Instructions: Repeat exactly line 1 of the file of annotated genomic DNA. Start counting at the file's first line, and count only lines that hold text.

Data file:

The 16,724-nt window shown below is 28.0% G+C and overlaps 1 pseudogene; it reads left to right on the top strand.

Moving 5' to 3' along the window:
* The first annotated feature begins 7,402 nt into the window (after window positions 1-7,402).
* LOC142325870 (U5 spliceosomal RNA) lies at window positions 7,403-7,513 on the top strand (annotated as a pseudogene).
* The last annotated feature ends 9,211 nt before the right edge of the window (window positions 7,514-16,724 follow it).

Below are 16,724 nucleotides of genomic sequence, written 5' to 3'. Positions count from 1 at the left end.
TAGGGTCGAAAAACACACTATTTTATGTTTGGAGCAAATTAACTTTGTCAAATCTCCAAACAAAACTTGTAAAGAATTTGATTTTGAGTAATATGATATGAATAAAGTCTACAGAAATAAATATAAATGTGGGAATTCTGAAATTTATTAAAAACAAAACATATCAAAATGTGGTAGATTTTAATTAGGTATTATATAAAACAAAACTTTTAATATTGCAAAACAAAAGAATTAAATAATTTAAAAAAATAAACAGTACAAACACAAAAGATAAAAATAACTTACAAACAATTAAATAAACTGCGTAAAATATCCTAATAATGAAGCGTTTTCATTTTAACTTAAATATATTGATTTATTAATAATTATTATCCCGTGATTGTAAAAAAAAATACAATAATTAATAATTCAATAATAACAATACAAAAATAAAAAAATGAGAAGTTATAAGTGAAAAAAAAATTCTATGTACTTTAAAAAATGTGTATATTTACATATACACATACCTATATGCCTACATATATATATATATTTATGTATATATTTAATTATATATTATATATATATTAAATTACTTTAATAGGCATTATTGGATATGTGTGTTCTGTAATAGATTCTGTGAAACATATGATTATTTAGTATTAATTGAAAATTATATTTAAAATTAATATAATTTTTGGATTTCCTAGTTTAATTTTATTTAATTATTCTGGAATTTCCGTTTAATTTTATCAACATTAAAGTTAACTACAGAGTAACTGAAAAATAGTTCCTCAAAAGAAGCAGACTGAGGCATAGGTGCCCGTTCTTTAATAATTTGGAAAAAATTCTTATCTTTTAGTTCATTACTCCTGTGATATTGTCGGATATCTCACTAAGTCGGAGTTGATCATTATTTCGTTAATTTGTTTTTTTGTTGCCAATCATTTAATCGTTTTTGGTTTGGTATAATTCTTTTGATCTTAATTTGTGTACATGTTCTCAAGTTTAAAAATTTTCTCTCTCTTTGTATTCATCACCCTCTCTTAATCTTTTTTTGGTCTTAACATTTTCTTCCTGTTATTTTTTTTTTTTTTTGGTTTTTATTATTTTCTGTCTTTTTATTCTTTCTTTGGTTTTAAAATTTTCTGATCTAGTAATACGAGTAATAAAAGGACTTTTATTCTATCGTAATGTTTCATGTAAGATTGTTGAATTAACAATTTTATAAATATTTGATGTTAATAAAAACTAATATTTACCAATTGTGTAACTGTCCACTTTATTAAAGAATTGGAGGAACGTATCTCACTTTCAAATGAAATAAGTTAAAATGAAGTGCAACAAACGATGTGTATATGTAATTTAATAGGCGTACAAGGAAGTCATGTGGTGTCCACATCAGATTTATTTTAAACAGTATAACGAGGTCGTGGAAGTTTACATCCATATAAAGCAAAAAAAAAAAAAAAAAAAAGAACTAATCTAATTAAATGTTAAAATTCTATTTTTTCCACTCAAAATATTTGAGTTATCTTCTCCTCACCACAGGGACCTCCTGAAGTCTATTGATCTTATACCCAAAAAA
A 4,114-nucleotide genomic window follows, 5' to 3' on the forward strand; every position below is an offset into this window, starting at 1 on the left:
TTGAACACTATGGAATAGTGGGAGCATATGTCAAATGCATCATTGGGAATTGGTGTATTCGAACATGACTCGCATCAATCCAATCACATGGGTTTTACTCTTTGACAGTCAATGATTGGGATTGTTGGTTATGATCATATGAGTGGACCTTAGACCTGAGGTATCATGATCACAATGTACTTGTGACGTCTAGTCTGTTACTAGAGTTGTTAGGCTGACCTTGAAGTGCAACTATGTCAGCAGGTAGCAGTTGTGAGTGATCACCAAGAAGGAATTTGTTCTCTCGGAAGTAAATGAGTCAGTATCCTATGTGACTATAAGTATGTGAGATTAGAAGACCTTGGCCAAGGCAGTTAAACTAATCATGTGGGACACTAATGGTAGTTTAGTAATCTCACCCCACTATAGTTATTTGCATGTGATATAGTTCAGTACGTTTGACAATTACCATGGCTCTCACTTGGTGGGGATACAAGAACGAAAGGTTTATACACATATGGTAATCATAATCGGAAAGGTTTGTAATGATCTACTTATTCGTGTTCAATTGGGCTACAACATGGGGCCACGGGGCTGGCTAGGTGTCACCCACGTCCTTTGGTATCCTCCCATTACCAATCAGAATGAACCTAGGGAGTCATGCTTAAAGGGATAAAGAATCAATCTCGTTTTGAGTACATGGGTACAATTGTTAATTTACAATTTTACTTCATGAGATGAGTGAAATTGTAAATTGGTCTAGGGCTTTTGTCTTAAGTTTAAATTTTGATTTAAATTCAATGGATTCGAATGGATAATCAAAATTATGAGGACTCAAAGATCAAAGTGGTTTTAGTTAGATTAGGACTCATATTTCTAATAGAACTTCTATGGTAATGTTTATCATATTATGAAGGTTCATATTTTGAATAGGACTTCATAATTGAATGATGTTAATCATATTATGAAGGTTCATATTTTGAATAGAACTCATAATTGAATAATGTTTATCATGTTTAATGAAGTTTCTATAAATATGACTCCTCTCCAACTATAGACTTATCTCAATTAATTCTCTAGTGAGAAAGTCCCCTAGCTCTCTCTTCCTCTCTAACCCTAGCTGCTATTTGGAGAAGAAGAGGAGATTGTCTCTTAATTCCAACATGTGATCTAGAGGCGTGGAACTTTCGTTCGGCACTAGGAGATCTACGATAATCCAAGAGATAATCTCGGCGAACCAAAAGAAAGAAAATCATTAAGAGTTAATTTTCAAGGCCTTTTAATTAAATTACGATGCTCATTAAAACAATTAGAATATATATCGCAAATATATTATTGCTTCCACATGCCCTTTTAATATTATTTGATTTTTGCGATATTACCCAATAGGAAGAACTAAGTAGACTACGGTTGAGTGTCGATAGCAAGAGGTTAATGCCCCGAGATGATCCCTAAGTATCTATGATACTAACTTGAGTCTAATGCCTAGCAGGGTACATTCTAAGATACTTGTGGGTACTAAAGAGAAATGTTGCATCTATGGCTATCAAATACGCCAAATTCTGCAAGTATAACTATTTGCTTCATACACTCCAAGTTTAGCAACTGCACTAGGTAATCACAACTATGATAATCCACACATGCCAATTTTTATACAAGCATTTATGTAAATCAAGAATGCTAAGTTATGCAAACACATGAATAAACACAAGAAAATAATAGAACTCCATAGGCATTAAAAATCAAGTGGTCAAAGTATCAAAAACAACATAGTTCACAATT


The 16,724-nt window shown below is 28.0% G+C and overlaps 1 pseudogene; it reads left to right on the top strand.